Open Letter to SPRC, 13th March 2016

To: The Secretary of the Starting Price Regulatory                  Dated: 13 March, 2016

Dear Jim.

I am writing to you on behalf of the Horseracing Bettors Forum about the Starting Price Regulatory Commission’s report on the Starting Price consultation, which was published a week ago.

As you may have gathered from comments made on television and in a couple of newspapers, HBF was unimpressed by the findings of the report and by the way the consultation was undertaken. I am writing to you now to seek clarification around a few points while HBF considers whether or not it should take the matter further.

HBF notes with approval that SPRC sees an increase in sample size and efforts to increase the anonymity of those included in the sample as desirable. But it is not clear what action will be prompted by this. To whom is it “recommending” that these are good ideas – if it is not itself – and what does “continuing to keep these matters under review” amount to?

HBF is disappointed that SPRC saw no merit in its suggestion of correction to over-rounds, but this process has been useful in establishing the SPRC’s outlook as well as the limits of its powers. HBF asks that SPRC explain why it would seek not to curb excessive over-rounds in the hypothetical case (raised by SPRC) that it was empowered to do just that.

More generally, HBF is significantly concerned about the basis for the consultation itself. It believes that the SPRC’s positional statements before and after the period in which the consultation was open indicated that suggested alternatives to the current system would not get a fair hearing.

SPRC describes SPs as “…a tried and tested system…it does what it says on the tin…” and asks, rhetorically, “…if it ain’t broke, why fix it?” This does not appear to be an impartial and open-minded basis on which to conduct a public consultation, and HBF therefore believes the report is fundamentally flawed.

HBF also believes that the concentration on the 2015 Grand National as a “catalyst” for what some felt was a long overdue consultation was wrong. Concerns regarding the SP system had been raised previously, and it is too easy to dismiss the Grand National as a one-off.

Of even more concern is the SPRC’s attempt to quell concerns about the 2015 Grand National SP on the basis of over-round per-runner, pointing out that it was similar as for racing in general. This is specious and raises significant doubts about SPRC’s fitness for purpose.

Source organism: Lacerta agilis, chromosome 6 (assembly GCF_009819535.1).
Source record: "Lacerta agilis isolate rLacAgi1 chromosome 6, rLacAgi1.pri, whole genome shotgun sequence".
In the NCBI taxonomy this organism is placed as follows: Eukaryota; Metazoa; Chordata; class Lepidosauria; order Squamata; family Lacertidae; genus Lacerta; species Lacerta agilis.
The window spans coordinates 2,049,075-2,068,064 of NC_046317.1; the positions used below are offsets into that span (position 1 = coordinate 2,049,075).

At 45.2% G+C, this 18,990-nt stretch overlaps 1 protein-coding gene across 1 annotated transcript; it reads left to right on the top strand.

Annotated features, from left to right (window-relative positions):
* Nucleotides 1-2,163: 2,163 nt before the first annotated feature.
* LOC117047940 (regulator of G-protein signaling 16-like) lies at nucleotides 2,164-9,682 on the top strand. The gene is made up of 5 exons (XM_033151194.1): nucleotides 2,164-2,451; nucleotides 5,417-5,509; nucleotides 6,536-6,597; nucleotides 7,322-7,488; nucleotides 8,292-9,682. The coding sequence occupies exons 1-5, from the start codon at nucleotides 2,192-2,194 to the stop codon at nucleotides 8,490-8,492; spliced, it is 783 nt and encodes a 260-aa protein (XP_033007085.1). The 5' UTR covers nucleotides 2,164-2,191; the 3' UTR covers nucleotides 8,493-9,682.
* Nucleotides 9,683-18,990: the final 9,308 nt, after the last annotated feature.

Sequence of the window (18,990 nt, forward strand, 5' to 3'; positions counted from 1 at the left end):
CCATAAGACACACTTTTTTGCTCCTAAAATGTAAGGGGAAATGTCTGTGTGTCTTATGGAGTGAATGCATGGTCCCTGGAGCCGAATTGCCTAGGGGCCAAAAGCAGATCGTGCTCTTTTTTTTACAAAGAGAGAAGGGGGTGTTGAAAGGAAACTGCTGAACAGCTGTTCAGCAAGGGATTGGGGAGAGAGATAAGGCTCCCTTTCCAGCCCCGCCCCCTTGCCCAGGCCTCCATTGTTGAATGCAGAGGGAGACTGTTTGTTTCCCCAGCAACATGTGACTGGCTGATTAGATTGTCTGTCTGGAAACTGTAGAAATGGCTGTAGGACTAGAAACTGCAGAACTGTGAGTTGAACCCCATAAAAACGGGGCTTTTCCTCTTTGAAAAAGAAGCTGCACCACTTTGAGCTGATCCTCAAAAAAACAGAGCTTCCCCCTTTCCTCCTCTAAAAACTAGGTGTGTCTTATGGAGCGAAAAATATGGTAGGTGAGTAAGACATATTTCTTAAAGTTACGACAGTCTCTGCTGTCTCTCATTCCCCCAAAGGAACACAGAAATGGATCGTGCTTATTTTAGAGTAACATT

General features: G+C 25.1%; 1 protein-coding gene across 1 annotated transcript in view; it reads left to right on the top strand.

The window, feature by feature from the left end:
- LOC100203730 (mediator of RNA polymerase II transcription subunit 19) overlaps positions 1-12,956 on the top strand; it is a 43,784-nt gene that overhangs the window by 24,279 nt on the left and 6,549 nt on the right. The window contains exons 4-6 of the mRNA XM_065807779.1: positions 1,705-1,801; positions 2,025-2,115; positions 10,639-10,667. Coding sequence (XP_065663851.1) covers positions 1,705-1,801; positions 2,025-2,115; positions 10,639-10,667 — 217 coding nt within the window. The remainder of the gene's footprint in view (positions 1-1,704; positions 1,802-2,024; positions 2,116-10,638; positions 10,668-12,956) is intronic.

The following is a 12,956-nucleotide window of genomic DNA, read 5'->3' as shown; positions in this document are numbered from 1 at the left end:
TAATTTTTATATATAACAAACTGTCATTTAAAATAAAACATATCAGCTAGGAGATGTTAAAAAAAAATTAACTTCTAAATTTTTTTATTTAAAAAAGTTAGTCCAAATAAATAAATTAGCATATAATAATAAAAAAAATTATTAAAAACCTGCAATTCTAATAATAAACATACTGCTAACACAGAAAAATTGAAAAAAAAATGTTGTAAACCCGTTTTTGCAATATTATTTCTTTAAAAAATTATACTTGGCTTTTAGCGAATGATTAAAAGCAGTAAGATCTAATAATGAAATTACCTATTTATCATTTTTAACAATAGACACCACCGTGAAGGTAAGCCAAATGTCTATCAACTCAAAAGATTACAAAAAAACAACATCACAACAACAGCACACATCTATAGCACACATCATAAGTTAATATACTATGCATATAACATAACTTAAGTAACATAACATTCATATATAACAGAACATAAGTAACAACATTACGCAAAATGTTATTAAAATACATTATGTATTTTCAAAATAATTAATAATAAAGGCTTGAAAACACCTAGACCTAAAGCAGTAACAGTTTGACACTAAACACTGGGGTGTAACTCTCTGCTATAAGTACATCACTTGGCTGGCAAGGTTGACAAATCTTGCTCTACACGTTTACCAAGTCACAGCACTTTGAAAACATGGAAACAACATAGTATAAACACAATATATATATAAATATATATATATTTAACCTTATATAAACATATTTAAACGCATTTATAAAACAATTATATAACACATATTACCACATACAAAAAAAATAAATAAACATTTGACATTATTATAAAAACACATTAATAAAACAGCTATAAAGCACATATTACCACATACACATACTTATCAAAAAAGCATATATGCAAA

Over-round is highly correlated with field-size, a fact drawn to the attention of the SPRC well before the consultation process was even announced. Could you confirm that SPRC was aware of this fact, and, if so, why they chose to ignore it and make such a facile point?

HBF also disputes some of the inferences made by SPRC from what the latter saw as a low response to the public consultation. The response included one from HBF – which had been formed shortly before the consultation closed to represent the perceived views and concerns of the entire horseracing betting public – as well as others from significant bodies within racing and betting.

Even if the response from the general public was low, SPRC has a responsibility to that public, irrespective of whether that public understands a complex issue sufficiently to make representation in large numbers. Does SPRC acknowledge this responsibility?

In a number of places, the SPRC cites its own limitations as a reason not to act. It seems obvious to HBF that a body charged with over-viewing something as fundamental as the integrity of the SP should have commensurate powers or be replaced by a body that does. Does SPRC agree with this, and what, if any, steps is it taking to improve the situation?

Lastly, as specified in HBF’s immediate response to the publication of the report, it wants it on record that it does not favour inclusion of so-called satellite rings in the sample (a suggestion which met with markedly more enthusiasm from SPRC than most others).

These rings, often well away from the main betting action, are generally used “for convenience”, with prices on offer that are unfavourable to the customer as a result. HBF will oppose attempts to include satellite rings in the sample without assurances being in place that the SP will not be adversely affected.

HBF will be making this letter public and asks that SPRC respond to the specific questions raised herein within a month of the date shown above.

Yours

Simon Rowlands

On behalf of the Horseracing Bettors Forum